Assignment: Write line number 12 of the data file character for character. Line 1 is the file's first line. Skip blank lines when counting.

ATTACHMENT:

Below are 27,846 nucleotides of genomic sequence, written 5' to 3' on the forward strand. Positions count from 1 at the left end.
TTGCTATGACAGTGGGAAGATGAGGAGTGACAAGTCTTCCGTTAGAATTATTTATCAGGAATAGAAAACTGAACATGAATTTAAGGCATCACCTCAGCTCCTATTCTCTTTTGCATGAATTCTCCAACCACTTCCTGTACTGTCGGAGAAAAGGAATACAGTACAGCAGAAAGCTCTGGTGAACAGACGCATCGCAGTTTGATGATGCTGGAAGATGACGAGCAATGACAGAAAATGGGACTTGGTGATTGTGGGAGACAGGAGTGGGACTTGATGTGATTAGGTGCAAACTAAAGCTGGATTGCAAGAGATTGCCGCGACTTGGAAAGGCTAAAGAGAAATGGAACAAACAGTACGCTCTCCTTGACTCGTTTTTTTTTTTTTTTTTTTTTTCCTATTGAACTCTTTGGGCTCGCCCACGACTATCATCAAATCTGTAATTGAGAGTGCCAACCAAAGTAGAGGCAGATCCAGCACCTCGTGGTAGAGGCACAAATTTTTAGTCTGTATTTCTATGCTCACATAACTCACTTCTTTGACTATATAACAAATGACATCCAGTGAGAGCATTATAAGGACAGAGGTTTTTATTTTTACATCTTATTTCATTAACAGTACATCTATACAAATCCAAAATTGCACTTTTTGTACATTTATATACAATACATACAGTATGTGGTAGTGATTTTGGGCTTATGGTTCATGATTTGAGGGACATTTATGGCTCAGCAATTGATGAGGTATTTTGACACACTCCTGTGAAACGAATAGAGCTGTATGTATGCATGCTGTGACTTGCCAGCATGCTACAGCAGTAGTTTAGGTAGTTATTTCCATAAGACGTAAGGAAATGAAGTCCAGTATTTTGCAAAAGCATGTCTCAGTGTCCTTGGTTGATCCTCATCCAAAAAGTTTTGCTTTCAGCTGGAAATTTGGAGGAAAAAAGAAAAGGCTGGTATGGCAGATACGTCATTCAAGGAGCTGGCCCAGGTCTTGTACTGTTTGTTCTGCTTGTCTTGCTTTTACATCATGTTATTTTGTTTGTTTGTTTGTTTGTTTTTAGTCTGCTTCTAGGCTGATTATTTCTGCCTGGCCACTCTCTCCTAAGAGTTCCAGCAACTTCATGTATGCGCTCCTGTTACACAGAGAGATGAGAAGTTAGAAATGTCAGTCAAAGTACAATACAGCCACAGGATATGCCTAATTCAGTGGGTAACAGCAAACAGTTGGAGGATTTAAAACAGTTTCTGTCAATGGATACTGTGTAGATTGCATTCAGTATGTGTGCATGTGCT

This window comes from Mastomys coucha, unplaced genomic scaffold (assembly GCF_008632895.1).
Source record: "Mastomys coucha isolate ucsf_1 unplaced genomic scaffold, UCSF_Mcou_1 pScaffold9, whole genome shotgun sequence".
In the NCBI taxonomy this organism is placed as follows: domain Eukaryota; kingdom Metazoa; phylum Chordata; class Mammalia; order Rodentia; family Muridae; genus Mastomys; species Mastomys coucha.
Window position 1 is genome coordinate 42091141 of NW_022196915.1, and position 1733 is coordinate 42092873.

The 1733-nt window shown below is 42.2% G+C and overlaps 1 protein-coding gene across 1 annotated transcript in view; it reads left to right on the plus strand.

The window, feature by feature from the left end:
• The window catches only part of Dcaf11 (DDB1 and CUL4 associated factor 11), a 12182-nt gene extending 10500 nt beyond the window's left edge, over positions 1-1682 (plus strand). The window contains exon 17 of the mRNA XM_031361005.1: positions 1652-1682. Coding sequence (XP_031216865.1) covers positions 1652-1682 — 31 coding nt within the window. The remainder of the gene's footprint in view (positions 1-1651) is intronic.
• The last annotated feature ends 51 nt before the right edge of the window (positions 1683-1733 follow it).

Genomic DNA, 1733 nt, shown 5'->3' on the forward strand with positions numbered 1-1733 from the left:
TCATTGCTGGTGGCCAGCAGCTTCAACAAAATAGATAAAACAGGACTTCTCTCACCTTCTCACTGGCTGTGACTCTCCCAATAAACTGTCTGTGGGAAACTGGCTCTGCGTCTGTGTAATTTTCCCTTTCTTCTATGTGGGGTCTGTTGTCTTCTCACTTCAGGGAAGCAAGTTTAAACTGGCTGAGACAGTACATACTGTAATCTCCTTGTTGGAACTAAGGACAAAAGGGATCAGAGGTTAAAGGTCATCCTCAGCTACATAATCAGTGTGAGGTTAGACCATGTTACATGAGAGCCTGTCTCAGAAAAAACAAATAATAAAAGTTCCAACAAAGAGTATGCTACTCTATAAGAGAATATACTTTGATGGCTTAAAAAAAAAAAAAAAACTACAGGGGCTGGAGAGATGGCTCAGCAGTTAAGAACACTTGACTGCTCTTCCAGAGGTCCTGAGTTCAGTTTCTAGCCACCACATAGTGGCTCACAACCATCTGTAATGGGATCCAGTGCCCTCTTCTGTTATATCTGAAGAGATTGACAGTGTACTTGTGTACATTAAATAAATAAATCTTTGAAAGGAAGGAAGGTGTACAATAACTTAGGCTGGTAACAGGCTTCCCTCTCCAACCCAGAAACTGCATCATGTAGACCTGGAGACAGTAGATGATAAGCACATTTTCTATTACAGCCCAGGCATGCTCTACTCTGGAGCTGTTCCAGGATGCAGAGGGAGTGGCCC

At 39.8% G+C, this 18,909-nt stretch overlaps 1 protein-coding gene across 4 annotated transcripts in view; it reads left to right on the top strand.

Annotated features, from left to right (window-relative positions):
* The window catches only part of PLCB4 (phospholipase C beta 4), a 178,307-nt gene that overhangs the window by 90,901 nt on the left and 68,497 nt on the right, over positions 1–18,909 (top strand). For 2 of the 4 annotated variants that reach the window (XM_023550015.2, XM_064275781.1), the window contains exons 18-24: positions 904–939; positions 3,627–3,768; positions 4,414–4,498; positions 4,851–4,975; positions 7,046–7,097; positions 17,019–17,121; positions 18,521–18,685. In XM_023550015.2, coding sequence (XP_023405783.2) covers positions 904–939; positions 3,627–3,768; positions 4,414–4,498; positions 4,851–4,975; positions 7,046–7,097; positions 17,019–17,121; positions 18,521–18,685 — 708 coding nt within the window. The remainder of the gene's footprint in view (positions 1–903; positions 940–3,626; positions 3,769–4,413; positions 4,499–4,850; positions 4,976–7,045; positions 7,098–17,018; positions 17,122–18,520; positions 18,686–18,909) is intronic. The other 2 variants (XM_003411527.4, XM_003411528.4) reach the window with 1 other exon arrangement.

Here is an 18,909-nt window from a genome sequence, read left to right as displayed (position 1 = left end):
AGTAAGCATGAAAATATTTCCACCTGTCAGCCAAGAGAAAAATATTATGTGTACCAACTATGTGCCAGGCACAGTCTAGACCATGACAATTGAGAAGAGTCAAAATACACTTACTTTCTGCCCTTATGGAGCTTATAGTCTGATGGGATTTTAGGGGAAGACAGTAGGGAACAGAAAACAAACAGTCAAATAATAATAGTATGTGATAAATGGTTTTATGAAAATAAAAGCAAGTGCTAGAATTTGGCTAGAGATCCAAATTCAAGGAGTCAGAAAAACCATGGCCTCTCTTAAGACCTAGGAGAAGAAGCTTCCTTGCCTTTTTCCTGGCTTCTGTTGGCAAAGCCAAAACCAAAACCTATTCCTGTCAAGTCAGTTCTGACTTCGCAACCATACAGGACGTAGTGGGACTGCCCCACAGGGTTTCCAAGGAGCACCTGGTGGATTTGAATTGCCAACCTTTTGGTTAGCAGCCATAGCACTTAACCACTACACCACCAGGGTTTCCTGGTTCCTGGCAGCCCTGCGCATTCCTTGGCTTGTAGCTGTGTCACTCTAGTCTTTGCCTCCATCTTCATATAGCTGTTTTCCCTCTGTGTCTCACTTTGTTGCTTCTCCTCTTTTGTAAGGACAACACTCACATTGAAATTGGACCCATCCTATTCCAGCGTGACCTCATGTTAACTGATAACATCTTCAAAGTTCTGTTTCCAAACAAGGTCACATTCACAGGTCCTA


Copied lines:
TCATTGCTGGTGGCCAGCAGCTTCAACAAAATAGATAAAACAGGACTTCTCTCACCTTCTCACTGGCTGTGACTCTCCCAATAAACTGTCTGTGGGAAACTGGCTCTGCGTCTGTGTAATTTTCCCTTTCTTCTATGTGGGGTCTGTTGTCTTCTCACTTCAGGGAAGCAAGTTTAAACTGGCTGAGACAGTACATACTGTAATCTCCTTGTTGGAACTAAGGACAAAAGGGATCAGAGGTTAAAGGTCATCCTCAGCTACATAATCAGTGTGAGGTTAGACCATGTTACATGAGAGCCTGTCTCAGAAAAAACAAATAATAAAAGTTCCAACAAAGAGTATGCTACTCTATAAGAGAATATACTTTGATGGCTTAAAAAAAAAAAAAAAACTACAGGGGCTGGAGAGATGGCTCAGCAGTTAAGAACACTTGACTGCTCTTCCAGAGGTCCTGAGTTCAGTTTCTAGCCACCACATAGTGGCTCACAACCATCTGTAATGGGATCCAGTGCCCTCTTCTGTTATATCTGAAGAGATTGACAGTGTACTTGTGTACATTAAATAAATAAATCTTTGAAAGGAAGGAAGGTGTACAATAACTTAGGCTGGTAACAGGCTTCCCTCTCCAACCCAGAAACTGCATCATGTAGACCTGGAGACAGTAGATGATAAGCACATTTTCTATTACAGCCCAGGCATGCTCTACTCTGGAGCTGTTCCAGGATGCAGAGGGAGTGGCCC